For-Profit College Company to Pay $95.5 Million to Settle Claims of Illegal Recruiting, Consumer Fra
The United States has reached a landmark global settlement with Education Management Corp. (EDMC), the second-largest for-profit education company in the country, the Department of Justice announced today. The $95.5 million settlement resolves allegations that EDMC violated federal and state False Claims Act (FCA) provisions by falsely certifying that it was in compliance with Title IV of the Higher Education Act (HEA) and parallel state statutes.
“This historic resolution exemplifies the Justice Department’s deep commitment to protecting precious public resources; to defending American consumers; and to standing up for those who are vulnerable to mistreatment, abuse, and exploitation,” said Attorney General Loretta E. Lynch. “Operating essentially as a recruitment mill, EDMC’s actions were not only a violation of federal law but also a violation of the trust placed in them by their students - including veterans and working parents - all at taxpayer expense. In the days ahead, we will continue working with our invaluable partners at the U.S. Department of Education, through initiatives like the inter-agency task force on for-profit education, to ensure that our nation’s aspiring learners are finding and gaining access to educational opportunities that are right for them.”
The primary allegation was that EDMC unlawfully recruited students, in contravention of the HEA’s Incentive Compensation Ban (ICB), by running a high pressure boiler room where admissions personnel were paid based purely on the number of students they enrolled. In addition to resolving these and other FCA claims, the global settlement also encompasses an investigation by a consortium of state Attorneys General, of consumer-fraud allegations involving deceptive and misleading recruiting practices.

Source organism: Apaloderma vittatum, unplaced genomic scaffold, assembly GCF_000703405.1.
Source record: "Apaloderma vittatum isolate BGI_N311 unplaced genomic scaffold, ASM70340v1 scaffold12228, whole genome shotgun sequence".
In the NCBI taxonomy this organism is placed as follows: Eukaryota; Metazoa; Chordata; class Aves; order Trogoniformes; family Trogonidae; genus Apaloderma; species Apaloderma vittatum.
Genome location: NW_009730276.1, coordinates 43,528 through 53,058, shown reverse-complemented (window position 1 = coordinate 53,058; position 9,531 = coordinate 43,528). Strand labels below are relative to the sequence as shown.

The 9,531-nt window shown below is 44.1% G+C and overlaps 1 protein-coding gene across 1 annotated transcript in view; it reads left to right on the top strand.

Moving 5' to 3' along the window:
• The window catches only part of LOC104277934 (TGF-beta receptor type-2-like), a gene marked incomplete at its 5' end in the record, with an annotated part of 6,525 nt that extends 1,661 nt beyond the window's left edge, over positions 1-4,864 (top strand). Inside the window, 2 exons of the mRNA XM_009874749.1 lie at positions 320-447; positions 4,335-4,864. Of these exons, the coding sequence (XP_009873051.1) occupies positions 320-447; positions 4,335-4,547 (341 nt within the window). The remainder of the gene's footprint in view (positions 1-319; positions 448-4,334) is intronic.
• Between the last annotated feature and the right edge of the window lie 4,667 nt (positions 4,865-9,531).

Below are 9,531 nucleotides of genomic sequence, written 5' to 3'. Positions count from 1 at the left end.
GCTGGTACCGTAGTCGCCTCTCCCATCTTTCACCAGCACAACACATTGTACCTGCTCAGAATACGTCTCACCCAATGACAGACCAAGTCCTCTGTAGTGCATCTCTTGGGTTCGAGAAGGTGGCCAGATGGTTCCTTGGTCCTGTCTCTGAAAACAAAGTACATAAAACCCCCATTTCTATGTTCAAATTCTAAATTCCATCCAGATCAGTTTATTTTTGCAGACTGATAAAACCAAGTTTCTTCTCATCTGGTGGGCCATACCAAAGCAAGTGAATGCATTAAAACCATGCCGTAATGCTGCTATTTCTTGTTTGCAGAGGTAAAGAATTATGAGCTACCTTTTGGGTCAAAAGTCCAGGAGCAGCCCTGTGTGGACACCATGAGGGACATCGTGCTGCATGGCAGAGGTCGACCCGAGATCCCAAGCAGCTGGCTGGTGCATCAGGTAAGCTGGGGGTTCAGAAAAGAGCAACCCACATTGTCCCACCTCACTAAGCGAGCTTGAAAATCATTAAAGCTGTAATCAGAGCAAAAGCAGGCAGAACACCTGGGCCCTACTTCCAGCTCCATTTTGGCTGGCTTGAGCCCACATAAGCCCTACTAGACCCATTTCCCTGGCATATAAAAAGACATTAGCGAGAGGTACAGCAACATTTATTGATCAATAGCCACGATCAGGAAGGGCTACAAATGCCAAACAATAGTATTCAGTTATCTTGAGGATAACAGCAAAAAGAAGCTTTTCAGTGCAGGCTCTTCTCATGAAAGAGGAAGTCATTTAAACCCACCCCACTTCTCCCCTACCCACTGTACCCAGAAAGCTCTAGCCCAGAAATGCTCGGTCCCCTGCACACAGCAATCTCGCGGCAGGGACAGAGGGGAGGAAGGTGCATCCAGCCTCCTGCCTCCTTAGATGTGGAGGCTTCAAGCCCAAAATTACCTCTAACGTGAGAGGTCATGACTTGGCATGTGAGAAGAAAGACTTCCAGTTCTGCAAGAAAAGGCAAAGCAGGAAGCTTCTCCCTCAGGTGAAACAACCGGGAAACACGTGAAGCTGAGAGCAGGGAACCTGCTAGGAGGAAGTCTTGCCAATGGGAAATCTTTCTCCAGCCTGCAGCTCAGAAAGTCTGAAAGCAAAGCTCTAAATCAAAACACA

“Now more than ever, a college degree is the best path to the middle class, but that path has to be safe for students,” said U.S. Education Secretary Arne Duncan. “This settlement should be a warning to other career colleges out there: We will not stand by while you profit illegally off of students and taxpayers. The federal government will continue to work tirelessly with state attorneys general to ensure that all colleges follow the law.”
EDMC, which is headquartered in Pittsburgh, Pennsylvania, operates nationwide under four post-secondary school brands: the Art Institutes, South University, Argosy University and Brown-Mackie College. Student enrollment across EDMC’s school brands exceeds 100,000 students.
“Companies cannot enrich their corporate coffers at the expense of students seeking a quality education, or on the backs of taxpayers who are funding our critical financial aid programs,” said U.S. Attorney David J. Hickton of the Western District of Pennsylvania. “Today’s global settlement sends an unmistakable message to all for-profit education companies: the United States will aggressively ferret out fraud and protect innocent students and taxpayer dollars from this kind of egregious abuse.”
The settlement resolves four separate FCA lawsuits filed in federal court in Pittsburgh, Pennsylvania, and Nashville, Tennessee, under the qui tam, or whistleblower, provisions of the act, which permit private individuals to sue on behalf of the government for false claims and to share in any recovery.